We’re supposed to get rain today. Hope so, it’s dry, again.
Milkweed is actually pretty nice. But butterfly weed is spectacular, and since it’s in the same genus, works just as well for monarchs. And it’s just a little pickier about conditions.
A “weed” is just the right plant in the wrong place. Granted, the “wrong place” might be the wrong continent, as with a lot of invasives. Control can become a full time job.
Dandelions are native to Europe, and are actually a lot more benign than a lot of Asian species. But I still can’t figure out why the internet needs to have sites on “how to grow dandelions at home”.
Record breaking 91 degrees for September 10th reported at sea level on Maui.
Low 70s and light rain here in tropical southern MD. This summer was a lot more temperate than I expected, especially compared to the rest of the country. But dry. We need more rain, and at the current rate would be great.
Darmok and Jalad at Tanagra.
Oh, and I’m calling dibs on “Serendipitous Twofer” as the name of my Simon and Garfunkel tribute band.
@Pete Mack: The thing that bugs me about the USDA zones is that it only takes freezing into account. What plants can I find that need to survive a -5ºF winter AND weeks of rainless 90ºF blazing sunny days?
Yeah, yeah. Dandelions.
Those actually look more like Eastern Black Nightshade. Did they produce tiny white flowers, followed by small black berries? If so then you, might consider replacing them with the real thing. Common milkweed can be transplanted without too much fuss. Just make sure your transplant has plenty of root.
Everyone’s least favorite Shakespeare sonnet.
@Spanky: Yes, THAT’s a frustration! Plants that survive below zero temperatures aren’t very happy during long hot, dry summers. Add in dirty sand for soil and I feel like I’m a beginning gardener all over again.
“The best-laid plans of mice and mean often go awry.“
This past week I intended to work in my garden West of Eden. To undo the violence done to this little slice of heaven by hellish occurrence after hellish occurrence – drought, coffee grounds, caffeinated moles and carp corpses.
I woke early and was finished with my robust farmer’s breakfast by 1:30 PM. I then did some stretching to prepare my aged body for the rigors of my upcoming agrarian labors. Finally, belly full and warmed up, I donned my traditional gardening attire – red flannel shirt, bib overalls, straw hat, engineer boots and my trusty old white leather work gloves.
Out the door I charged. Determined to restore West of Eden from the indignities rained upon It by the gods of the Twilight Hardy Zone. As I neared West of Eden, up on the road, I caught sight of our neighborhood’s social arbiter, the Queen of Mean, Addie Kett.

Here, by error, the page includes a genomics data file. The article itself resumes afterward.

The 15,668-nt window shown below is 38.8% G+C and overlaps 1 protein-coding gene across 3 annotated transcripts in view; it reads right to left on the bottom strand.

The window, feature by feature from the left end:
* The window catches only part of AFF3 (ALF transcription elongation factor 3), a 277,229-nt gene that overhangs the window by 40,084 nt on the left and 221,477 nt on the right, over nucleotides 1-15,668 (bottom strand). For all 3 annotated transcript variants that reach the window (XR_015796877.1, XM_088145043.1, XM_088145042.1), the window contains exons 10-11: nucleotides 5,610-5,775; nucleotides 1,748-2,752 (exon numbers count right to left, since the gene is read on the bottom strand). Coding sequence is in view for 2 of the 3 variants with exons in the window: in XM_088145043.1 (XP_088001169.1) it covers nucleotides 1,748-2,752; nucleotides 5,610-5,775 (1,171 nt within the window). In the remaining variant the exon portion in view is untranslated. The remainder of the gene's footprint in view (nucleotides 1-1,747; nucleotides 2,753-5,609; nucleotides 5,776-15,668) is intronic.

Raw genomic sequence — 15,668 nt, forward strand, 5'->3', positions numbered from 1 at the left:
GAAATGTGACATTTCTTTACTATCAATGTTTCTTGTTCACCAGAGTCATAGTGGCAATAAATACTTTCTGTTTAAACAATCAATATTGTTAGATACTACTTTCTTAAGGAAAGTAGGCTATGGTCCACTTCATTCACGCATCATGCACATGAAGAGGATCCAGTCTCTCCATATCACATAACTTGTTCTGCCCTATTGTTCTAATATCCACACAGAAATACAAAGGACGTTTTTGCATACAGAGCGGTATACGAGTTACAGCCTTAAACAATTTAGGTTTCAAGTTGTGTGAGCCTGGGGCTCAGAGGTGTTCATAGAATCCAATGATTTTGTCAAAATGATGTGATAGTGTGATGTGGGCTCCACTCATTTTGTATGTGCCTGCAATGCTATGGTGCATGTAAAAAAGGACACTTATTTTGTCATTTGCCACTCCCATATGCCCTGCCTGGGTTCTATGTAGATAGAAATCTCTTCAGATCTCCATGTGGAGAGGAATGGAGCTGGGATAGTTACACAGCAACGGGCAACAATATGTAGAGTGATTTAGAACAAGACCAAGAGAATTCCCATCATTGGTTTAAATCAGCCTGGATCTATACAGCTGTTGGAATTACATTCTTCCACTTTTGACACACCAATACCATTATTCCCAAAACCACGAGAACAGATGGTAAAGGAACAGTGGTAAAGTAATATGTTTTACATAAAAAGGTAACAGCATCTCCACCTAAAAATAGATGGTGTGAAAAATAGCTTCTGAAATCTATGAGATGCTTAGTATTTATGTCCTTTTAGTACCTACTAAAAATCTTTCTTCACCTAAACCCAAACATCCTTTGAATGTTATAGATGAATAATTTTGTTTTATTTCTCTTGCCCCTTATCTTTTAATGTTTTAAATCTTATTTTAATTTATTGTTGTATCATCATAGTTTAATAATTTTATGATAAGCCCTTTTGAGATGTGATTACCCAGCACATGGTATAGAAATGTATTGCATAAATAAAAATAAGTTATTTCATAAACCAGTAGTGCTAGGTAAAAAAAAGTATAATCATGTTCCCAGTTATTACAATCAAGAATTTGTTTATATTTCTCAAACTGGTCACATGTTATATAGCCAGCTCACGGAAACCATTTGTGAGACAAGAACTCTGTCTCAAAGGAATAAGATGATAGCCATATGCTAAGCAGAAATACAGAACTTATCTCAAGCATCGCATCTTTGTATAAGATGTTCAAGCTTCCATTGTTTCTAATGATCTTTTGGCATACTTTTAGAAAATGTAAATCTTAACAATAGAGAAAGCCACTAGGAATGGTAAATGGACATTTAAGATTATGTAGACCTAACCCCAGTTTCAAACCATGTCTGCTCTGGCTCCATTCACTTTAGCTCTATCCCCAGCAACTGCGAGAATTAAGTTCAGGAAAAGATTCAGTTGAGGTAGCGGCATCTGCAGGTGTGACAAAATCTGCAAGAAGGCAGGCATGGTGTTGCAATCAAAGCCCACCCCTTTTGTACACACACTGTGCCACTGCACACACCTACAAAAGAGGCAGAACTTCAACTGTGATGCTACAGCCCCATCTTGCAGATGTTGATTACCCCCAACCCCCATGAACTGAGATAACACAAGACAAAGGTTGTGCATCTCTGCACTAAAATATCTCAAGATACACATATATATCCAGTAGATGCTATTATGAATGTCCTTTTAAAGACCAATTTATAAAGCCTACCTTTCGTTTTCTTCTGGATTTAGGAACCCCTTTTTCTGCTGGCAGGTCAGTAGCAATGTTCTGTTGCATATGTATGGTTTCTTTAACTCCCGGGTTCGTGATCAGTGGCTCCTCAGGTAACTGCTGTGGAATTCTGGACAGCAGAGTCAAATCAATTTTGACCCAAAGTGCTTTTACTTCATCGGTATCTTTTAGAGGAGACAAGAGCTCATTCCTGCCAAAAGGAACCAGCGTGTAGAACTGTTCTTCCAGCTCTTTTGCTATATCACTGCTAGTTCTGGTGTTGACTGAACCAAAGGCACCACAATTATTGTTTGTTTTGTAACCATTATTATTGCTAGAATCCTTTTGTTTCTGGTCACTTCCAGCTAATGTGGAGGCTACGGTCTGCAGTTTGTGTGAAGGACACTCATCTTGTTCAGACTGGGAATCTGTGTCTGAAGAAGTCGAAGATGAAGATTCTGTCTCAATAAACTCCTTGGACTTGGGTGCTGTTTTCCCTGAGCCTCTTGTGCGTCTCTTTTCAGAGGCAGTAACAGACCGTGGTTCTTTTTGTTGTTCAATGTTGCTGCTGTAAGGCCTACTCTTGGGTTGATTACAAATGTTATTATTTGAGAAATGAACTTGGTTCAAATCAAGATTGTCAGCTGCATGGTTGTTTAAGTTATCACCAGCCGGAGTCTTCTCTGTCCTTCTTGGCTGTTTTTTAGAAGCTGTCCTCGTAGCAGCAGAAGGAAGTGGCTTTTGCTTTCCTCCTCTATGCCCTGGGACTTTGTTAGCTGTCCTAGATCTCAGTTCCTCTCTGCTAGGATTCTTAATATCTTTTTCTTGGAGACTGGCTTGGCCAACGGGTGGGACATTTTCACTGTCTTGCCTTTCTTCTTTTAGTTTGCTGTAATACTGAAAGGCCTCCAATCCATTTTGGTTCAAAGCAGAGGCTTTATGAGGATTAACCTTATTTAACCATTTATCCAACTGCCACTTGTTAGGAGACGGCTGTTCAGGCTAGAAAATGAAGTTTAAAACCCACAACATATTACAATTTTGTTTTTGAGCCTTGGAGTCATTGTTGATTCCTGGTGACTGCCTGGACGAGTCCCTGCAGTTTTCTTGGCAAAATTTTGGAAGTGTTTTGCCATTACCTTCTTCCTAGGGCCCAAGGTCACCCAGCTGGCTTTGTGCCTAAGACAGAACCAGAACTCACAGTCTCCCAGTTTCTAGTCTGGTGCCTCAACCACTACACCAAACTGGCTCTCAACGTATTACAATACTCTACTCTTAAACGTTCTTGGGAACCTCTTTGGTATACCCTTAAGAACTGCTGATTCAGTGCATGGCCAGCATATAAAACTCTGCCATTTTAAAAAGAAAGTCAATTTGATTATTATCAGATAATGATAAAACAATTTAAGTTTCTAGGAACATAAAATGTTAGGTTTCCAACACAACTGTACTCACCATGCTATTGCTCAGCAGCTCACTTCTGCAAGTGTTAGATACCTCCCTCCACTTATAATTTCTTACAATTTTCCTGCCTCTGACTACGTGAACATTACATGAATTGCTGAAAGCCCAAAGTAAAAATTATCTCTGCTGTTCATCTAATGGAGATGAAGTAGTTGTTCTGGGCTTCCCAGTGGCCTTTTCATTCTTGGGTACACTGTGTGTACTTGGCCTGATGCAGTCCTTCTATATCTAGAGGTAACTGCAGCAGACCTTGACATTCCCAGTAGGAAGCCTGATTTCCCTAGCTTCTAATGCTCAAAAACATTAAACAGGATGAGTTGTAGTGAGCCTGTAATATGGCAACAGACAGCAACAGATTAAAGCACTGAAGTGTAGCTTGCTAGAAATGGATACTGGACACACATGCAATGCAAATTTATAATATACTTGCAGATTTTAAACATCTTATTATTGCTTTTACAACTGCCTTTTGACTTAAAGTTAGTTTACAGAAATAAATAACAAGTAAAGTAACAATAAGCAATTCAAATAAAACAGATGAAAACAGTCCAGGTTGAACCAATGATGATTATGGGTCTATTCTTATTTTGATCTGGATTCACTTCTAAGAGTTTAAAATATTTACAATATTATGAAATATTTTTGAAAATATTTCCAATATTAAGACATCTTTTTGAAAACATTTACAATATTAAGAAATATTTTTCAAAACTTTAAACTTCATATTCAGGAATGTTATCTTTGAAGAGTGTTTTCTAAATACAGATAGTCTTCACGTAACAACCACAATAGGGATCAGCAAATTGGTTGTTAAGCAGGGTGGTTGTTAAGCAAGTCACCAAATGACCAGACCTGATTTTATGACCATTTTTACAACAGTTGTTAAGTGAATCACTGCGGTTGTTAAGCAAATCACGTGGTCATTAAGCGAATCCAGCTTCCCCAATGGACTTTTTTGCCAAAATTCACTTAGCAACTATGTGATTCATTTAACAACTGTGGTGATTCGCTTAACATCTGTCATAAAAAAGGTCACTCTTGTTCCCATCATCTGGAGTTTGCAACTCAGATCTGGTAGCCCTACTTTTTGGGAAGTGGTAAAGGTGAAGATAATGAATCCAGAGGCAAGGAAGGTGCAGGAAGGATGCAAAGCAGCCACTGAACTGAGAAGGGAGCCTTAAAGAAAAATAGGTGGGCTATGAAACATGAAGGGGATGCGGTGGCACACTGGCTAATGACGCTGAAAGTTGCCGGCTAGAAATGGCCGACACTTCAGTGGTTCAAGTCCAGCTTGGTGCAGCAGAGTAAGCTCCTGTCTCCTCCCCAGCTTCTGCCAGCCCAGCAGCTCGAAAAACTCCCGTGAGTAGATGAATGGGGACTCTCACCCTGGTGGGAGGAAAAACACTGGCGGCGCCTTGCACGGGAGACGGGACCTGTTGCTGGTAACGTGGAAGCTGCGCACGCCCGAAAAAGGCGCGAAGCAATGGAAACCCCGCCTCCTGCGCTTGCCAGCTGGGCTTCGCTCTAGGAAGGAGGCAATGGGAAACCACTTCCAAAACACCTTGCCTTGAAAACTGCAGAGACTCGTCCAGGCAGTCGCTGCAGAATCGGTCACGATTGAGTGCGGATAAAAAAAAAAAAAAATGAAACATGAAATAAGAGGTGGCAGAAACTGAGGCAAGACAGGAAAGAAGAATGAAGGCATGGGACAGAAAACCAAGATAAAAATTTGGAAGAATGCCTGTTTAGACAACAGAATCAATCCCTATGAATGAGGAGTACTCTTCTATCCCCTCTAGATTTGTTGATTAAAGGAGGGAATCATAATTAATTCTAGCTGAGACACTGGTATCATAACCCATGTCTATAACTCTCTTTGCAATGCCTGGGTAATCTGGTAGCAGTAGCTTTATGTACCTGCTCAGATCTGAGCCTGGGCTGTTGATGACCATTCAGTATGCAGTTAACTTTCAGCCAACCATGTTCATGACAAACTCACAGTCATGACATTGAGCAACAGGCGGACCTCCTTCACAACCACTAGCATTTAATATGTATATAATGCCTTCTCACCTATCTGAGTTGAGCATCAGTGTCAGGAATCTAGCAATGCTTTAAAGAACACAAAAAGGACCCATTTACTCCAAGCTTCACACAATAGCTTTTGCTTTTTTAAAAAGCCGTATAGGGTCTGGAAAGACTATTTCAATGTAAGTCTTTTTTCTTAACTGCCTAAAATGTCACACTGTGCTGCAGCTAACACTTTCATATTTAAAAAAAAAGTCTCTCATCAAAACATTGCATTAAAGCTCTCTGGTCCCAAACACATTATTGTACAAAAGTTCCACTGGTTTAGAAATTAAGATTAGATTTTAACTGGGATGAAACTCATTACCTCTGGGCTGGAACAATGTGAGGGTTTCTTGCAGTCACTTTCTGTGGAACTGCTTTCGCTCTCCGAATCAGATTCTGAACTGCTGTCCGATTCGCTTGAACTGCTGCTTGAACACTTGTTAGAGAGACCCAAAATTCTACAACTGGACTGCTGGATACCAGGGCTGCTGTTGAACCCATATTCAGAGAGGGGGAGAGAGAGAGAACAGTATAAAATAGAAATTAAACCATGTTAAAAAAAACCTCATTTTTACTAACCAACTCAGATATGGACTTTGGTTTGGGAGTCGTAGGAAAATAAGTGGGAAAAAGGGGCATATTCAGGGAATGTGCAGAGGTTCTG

“Oldgold!,” she screeched, “Have you lost your mind?” Me: “Yes, a long time ago.” Addie Kett: “Yesterday was Labor Day, you cannot wear white gloves!”
So, full of shame, tail between my legs, I retreated to the house and took a long nap.
“For all sad words of tongue and pen, the saddest are these, ‘What might have been’.“
Mike S (Now with a Democratic Congressperson!)
@Lapassionara: They are one of the wild lettuces or a cousin. So they will have milky sap like dandelions. Maybe Prickly lettuce (Lactuca serriola) a non-native field weed from Europe. As you discovered they are shallow rooted annuals and unlike dandelions they have leafy flower stems. I can’t quite see well enough to ID them, but unfortunately those aren’t milkweeds (Asclepias sp.) they have the shape of three-seeded Mercury (Acalypha sp.) which is the spurge family (Euphorbiaceae), I don’t know offhand if they have milky sap like many of their relatives or not. And It’s now raining outside (yea!) so I’m not going out in the garden to find and pull one now. Maybe later.
Rain expected today, followed by a short cool snap. Then 70s/80s return.
The patch of volunteer goldenrod is blooming–yesterday it played host to honey bees, flies, and the odd wasp. The hummingbirds are hitting the Rose of Sharon shrubs. The Autumn Joy sedum is starting to pink up. A small cluster of tall bonesets also showed up–pollinators are supposed to like them and Midwest native plant nurseries sell them, so I’m calling them another freebie from Mother Nature and will keep them. The list of native plants that just showed up and decided they liked it here is getting longer.